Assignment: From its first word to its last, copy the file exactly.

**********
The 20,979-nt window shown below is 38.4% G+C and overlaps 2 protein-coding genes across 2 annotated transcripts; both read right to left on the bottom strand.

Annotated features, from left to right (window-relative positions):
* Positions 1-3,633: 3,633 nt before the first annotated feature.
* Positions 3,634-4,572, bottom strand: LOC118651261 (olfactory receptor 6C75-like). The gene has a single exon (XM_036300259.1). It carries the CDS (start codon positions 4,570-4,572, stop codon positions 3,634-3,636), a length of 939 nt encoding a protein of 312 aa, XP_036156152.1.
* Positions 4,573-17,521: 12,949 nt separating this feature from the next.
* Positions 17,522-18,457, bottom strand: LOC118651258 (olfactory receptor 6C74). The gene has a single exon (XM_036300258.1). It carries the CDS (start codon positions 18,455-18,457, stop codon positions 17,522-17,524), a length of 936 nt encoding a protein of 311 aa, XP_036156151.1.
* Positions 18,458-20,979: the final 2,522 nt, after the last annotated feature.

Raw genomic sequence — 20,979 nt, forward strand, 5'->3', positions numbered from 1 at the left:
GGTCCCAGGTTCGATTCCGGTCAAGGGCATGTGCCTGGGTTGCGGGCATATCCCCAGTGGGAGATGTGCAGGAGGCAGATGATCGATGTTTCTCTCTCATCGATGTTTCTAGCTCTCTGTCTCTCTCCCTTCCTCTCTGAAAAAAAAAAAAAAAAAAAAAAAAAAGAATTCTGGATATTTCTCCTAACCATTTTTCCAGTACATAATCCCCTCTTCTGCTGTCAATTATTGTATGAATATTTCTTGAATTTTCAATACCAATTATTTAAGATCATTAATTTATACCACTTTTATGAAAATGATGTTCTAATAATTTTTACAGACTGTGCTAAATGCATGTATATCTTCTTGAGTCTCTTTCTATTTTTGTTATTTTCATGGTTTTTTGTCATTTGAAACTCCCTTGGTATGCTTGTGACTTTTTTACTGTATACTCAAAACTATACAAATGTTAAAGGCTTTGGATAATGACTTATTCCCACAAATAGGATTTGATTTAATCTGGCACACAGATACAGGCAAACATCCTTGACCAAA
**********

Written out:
The 20,979-nt window shown below is 38.4% G+C and overlaps 2 protein-coding genes across 2 annotated transcripts; both read right to left on the bottom strand.

Annotated features, from left to right (window-relative positions):
* Positions 1-3,633: 3,633 nt before the first annotated feature.
* Positions 3,634-4,572, bottom strand: LOC118651261 (olfactory receptor 6C75-like). The gene has a single exon (XM_036300259.1). It carries the CDS (start codon positions 4,570-4,572, stop codon positions 3,634-3,636), a length of 939 nt encoding a protein of 312 aa, XP_036156152.1.
* Positions 4,573-17,521: 12,949 nt separating this feature from the next.
* Positions 17,522-18,457, bottom strand: LOC118651258 (olfactory receptor 6C74). The gene has a single exon (XM_036300258.1). It carries the CDS (start codon positions 18,455-18,457, stop codon positions 17,522-17,524), a length of 936 nt encoding a protein of 311 aa, XP_036156151.1.
* Positions 18,458-20,979: the final 2,522 nt, after the last annotated feature.

Raw genomic sequence — 20,979 nt, forward strand, 5'->3', positions numbered from 1 at the left:
GGTCCCAGGTTCGATTCCGGTCAAGGGCATGTGCCTGGGTTGCGGGCATATCCCCAGTGGGAGATGTGCAGGAGGCAGATGATCGATGTTTCTCTCTCATCGATGTTTCTAGCTCTCTGTCTCTCTCCCTTCCTCTCTGAAAAAAAAAAAAAAAAAAAAAAAAAAGAATTCTGGATATTTCTCCTAACCATTTTTCCAGTACATAATCCCCTCTTCTGCTGTCAATTATTGTATGAATATTTCTTGAATTTTCAATACCAATTATTTAAGATCATTAATTTATACCACTTTTATGAAAATGATGTTCTAATAATTTTTACAGACTGTGCTAAATGCATGTATATCTTCTTGAGTCTCTTTCTATTTTTGTTATTTTCATGGTTTTTTGTCATTTGAAACTCCCTTGGTATGCTTGTGACTTTTTTACTGTATACTCAAAACTATACAAATGTTAAAGGCTTTGGATAATGACTTATTCCCACAAATAGGATTTGATTTAATCTGGCACACAGATACAGGCAAACATCCTTGACCAAA